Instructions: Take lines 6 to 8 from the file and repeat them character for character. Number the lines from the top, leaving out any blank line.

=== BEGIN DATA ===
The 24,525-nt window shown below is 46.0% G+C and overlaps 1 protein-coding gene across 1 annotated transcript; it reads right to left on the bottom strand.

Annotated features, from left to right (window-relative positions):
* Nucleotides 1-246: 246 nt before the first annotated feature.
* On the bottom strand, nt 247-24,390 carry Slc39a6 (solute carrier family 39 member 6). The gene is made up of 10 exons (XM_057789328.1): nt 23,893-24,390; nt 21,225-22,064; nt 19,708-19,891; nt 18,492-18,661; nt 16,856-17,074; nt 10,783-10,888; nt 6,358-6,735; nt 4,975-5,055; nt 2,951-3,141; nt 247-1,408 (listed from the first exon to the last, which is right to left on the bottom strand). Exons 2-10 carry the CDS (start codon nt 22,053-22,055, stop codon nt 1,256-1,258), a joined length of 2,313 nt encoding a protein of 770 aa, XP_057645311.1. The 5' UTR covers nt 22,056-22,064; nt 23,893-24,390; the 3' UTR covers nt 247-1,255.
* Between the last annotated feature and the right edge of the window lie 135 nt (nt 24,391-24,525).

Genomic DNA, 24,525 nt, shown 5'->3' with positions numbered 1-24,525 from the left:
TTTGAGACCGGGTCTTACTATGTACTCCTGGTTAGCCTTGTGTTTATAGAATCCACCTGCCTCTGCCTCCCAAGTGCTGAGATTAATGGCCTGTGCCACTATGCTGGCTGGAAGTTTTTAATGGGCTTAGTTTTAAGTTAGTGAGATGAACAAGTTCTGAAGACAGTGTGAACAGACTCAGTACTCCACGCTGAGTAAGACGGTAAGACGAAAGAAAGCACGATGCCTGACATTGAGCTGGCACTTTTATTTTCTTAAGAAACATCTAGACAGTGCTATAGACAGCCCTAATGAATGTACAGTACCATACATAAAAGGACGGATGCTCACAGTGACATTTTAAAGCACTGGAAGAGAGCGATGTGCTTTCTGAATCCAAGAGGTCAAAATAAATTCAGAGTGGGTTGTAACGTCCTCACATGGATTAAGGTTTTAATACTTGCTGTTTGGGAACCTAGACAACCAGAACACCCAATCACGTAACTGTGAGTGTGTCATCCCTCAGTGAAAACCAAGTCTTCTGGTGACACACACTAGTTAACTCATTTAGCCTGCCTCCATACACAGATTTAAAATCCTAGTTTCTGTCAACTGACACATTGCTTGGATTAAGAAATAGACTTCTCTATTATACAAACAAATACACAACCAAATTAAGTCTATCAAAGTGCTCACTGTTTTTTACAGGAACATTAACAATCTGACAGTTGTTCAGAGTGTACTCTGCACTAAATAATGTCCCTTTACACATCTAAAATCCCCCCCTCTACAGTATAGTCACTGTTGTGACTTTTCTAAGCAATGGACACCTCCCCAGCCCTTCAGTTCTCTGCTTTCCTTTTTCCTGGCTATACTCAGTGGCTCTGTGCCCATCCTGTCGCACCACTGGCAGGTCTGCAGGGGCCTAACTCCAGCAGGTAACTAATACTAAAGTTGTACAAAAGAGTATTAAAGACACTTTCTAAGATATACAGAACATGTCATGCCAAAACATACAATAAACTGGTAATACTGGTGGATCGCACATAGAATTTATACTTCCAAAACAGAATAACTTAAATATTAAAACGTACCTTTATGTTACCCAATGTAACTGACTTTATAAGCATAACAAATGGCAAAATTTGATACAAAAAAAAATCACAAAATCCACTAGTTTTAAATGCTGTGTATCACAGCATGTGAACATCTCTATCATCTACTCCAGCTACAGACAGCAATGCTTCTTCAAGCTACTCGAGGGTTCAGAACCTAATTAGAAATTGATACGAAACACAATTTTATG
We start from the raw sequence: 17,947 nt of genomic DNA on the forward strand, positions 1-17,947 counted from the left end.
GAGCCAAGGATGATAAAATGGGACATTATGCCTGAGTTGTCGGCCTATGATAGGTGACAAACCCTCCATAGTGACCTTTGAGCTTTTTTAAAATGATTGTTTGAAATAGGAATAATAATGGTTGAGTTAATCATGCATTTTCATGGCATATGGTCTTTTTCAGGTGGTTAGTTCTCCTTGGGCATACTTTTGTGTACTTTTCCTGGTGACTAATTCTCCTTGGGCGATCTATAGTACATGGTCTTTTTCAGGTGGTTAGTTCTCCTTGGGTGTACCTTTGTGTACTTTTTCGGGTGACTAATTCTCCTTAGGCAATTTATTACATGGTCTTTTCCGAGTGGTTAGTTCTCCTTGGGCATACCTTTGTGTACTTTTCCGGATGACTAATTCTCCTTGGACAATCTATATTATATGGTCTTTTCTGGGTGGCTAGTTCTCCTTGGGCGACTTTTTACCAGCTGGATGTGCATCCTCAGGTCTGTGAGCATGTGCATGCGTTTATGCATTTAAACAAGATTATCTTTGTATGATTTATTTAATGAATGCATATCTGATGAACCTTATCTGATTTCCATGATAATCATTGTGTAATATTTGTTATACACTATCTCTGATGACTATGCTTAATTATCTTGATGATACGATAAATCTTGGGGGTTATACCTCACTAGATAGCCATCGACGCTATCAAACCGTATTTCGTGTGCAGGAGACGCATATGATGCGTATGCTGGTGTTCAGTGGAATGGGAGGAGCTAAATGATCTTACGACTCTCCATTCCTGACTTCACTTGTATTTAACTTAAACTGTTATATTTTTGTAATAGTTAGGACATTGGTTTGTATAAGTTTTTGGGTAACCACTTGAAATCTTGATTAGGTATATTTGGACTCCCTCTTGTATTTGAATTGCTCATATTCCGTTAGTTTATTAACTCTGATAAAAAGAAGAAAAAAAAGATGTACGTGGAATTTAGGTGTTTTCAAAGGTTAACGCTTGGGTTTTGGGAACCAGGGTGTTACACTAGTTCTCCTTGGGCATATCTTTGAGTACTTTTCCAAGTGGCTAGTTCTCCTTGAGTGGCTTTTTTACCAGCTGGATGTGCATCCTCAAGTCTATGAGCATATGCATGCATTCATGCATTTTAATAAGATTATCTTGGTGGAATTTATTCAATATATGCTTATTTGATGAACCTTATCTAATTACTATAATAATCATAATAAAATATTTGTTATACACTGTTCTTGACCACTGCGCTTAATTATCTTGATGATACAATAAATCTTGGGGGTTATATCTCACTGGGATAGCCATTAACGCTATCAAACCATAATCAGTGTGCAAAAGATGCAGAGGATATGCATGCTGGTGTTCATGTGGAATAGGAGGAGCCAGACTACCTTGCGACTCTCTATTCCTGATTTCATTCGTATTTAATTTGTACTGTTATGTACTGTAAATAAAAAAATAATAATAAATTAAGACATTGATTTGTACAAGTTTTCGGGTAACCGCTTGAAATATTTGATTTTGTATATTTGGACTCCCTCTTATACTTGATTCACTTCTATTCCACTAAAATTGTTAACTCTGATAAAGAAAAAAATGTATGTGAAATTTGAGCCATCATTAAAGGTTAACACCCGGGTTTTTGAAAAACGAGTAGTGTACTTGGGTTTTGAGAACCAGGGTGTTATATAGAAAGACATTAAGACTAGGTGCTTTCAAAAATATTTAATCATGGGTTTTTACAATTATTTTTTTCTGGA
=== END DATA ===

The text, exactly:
Genomic DNA, 24,525 nt, shown 5'->3' with positions numbered 1-24,525 from the left:
TTTGAGACCGGGTCTTACTATGTACTCCTGGTTAGCCTTGTGTTTATAGAATCCACCTGCCTCTGCCTCCCAAGTGCTGAGATTAATGGCCTGTGCCACTATGCTGGCTGGAAGTTTTTAATGGGCTTAGTTTTAAGTTAGTGAGATGAACAAGTTCTGAAGACAGTGTGAACAGACTCAGTACTCCACGCTGAGTAAGACGGTAAGACGAAAGAAAGCACGATGCCTGACATTGAGCTGGCACTTTTATTTTCTTAAGAAACATCTAGACAGTGCTATAGACAGCCCTAATGAATGTACAGTACCATACATAAAAGGACGGATGCTCACAGTGACATTTTAAAGCACTGGAAGAGAGCGATGTGCTTTCTGAATCCAAGAGGTCAAAATAAATTCAGAGTGGGTTGTAACGTCCTCACATGGATTAAGGTTTTAATACTTGCTGTTTGGGAACCTAGACAACCAGAACACCCAATCACGTAACTGTGAGTGTGTCATCCCTCAGTGAAAACCAAGTCTTCTGGTGACACACACTAGTTAACTCATTTAGCCTGCCTCCATACACAGATTTAAAATCCTAGTTTCTGTCAACTGACACATTGCTTGGATTAAGAAATAGACTTCTCTATTATACAAACAAATACACAACCAAATTAAGTCTATCAAAGTGCTCACTGTTTTTTACAGGAACATTAACAATCTGACAGTTGTTCAGAGTGTACTCTGCACTAAATAATGTCCCTTTACACATCTAAAATCCCCCCCTCTACAGTATAGTCACTGTTGTGACTTTTCTAAGCAATGGACACCTCCCCAGCCCTTCAGTTCTCTGCTTTCCTTTTTCCTGGCTATACTCAGTGGCTCTGTGCCCATCCTGTCGCACCACTGGCAGGTCTGCAGGGGCCTAACTCCAGCAGGTAACTAATACTAAAGTTGTACAAAAGAGTATTAAAGACACTTTCTAAGATATACAGAACATGTCATGCCAAAACATACAATAAACTGGTAATACTGGTGGATCGCACATAGAATTTATACTTCCAAAACAGAATAACTTAAATATTAAAACGTACCTTTATGTTACCCAATGTAACTGACTTTATAAGCATAACAAATGGCAAAATTTGATACAAAAAAAAATCACAAAATCCACTAGTTTTAAATGCTGTGTATCACAGCATGTGAACATCTCTATCATCTACTCCAGCTACAGACAGCAATGCTTCTTCAAGCTACTCGAGGGTTCAGAACCTAATTAGAAATTGATACGAAACACAATTTTATG
We start from the raw sequence: 17,947 nt of genomic DNA on the forward strand, positions 1-17,947 counted from the left end.